I visited the epicenter of Starbucks this weekend. It’s a nice little store that adheres to the Pike Place Market historic district guidelines. The logo on the exterior is the original brown, nippled mermaid. Inside, it’s not that large and theres a converted tackle supply shop feel to the place. The ceilings are made of painted white wood slats with lots of low white lights hanging. Otherwise, the coffee tasted exactly the same. Yes, no matter which corner in America you visit, whether the first store or the last, you can be assured of enjoying a consistent, smooth, burnt flavor.
After 20 years of development work, and six months of test-marketing in Chicago and Seattle, Starbucks is taking its Via instant coffee national today. Will coffee snobs be willing to pay $1 a serving for a drink that Consumer Reports recently called “good, not great?”
Sun Min Kimes, a behind-the-counter barista at a Starbucks in Ashburn, Virginia has written a guest post on the Fortune magazine blog “Postcards” that offers advice for the CEO of her company, Howard Schultz. Starbucks has been going through some lean times lately, and are trying everything from removing their branding from their coffee shops to… well… making their employees put a Mr. Potato Head toy together over and over again.
A few weeks ago, we shared a story about Starbucks opening new stores that are not branded “Starbucks.” The idea is to recreate the flavor and feel of the independent coffeehouses your neighborhood used to have before Starbucks came along. Shortly after that, the first non-Starbucks Starbucks, 15th Avenue E Coffee and Tea in Seattle, opened for business. What’s it like?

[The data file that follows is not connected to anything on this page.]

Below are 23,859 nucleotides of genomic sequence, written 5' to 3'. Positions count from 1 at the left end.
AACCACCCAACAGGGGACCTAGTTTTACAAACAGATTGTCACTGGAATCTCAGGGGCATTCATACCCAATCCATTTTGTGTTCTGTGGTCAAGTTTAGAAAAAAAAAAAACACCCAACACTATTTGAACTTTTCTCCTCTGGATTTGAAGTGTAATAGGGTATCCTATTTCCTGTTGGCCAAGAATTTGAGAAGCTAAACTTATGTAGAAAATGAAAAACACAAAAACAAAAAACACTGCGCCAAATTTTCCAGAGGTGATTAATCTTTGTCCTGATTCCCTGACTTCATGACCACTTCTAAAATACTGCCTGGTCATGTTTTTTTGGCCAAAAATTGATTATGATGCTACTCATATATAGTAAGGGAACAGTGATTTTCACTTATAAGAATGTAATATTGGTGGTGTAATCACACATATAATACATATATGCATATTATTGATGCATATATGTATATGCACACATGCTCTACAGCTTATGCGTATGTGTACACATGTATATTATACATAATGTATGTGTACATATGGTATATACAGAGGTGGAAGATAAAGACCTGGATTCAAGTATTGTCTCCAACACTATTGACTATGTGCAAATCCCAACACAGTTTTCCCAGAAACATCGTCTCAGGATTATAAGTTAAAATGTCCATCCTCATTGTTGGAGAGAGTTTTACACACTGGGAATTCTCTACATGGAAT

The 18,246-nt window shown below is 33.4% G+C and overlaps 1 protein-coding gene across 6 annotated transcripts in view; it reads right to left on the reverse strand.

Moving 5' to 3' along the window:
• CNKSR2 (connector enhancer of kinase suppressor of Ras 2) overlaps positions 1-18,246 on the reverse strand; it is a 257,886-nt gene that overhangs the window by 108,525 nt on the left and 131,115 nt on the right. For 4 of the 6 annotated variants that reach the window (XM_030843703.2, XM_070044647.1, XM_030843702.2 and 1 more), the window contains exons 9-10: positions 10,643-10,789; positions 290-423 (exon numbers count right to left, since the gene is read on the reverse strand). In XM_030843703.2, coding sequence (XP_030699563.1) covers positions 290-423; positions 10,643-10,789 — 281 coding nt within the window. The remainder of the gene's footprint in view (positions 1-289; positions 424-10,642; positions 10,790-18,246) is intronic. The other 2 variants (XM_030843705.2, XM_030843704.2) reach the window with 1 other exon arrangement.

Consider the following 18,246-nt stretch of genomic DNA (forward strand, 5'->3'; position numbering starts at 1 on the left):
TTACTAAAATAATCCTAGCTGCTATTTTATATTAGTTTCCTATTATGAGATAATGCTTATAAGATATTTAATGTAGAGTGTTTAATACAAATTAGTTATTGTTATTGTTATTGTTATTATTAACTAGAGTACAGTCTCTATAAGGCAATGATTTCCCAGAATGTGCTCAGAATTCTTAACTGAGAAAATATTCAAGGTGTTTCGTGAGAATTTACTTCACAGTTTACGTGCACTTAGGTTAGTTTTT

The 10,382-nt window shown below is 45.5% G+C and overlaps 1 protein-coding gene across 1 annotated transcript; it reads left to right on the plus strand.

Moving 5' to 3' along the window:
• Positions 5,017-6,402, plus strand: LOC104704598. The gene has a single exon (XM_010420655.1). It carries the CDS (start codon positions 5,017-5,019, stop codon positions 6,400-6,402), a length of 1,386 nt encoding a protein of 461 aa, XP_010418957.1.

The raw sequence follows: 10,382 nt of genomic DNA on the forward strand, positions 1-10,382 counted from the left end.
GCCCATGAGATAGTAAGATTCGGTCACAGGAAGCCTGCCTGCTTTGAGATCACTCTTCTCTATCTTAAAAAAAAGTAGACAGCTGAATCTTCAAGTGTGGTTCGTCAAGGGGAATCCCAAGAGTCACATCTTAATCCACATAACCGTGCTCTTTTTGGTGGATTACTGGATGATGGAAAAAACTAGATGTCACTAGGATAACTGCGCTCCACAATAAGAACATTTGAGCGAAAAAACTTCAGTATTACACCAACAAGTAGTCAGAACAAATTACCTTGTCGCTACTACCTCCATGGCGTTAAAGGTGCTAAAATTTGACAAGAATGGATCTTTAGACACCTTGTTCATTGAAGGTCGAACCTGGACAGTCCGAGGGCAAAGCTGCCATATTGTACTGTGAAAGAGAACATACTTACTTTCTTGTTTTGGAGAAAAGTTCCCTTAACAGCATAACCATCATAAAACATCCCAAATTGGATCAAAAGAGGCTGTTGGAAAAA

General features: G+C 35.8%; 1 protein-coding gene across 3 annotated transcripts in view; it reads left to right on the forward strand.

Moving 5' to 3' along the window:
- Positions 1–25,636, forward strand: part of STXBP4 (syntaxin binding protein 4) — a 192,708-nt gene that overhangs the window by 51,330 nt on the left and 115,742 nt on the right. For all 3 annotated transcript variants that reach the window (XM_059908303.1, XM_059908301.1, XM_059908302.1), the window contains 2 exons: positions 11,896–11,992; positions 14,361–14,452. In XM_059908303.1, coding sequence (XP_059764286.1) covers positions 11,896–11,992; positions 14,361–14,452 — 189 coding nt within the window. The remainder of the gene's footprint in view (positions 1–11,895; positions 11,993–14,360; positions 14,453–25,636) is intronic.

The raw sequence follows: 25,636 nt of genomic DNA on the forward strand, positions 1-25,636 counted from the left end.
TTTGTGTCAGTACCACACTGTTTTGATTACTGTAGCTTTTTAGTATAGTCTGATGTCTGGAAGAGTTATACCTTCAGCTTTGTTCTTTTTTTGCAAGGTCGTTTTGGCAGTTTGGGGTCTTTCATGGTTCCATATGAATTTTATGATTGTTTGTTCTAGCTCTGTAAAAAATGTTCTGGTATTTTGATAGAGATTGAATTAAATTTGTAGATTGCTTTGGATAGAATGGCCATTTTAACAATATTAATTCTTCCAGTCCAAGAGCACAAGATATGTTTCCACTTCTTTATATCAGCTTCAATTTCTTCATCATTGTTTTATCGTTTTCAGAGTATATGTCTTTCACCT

Starbucks, after finally coming to terms with the fact that it is soul-crushingly bland, has been trying to reinvent itself as… well, not Starbucks. They’re stripping the branding from a few of their stores and renaming them after the communities that they’re in -- but one local coffee shop owner says they’ve gone too far to try to blend in.
Starbucks just keeps trying to reinvent itself — and it seems that they’ve tried everything. The only thing left to do is just to stop being Starbucks. So that’s what they’re doing.
Calling their food the “Achilles’ heel of the company” Starbucks has announced that they are reworking 90% of their baked goods to remove high fructose corn syrup and/or artificial flavors and dyes, says Reuters.
Consumer Reports has decided to weigh in on the new Pike Place Roast. CR once described Starbucks’ coffee as “burnt and bitter,” did the new roast manage to charm their testers? [CR]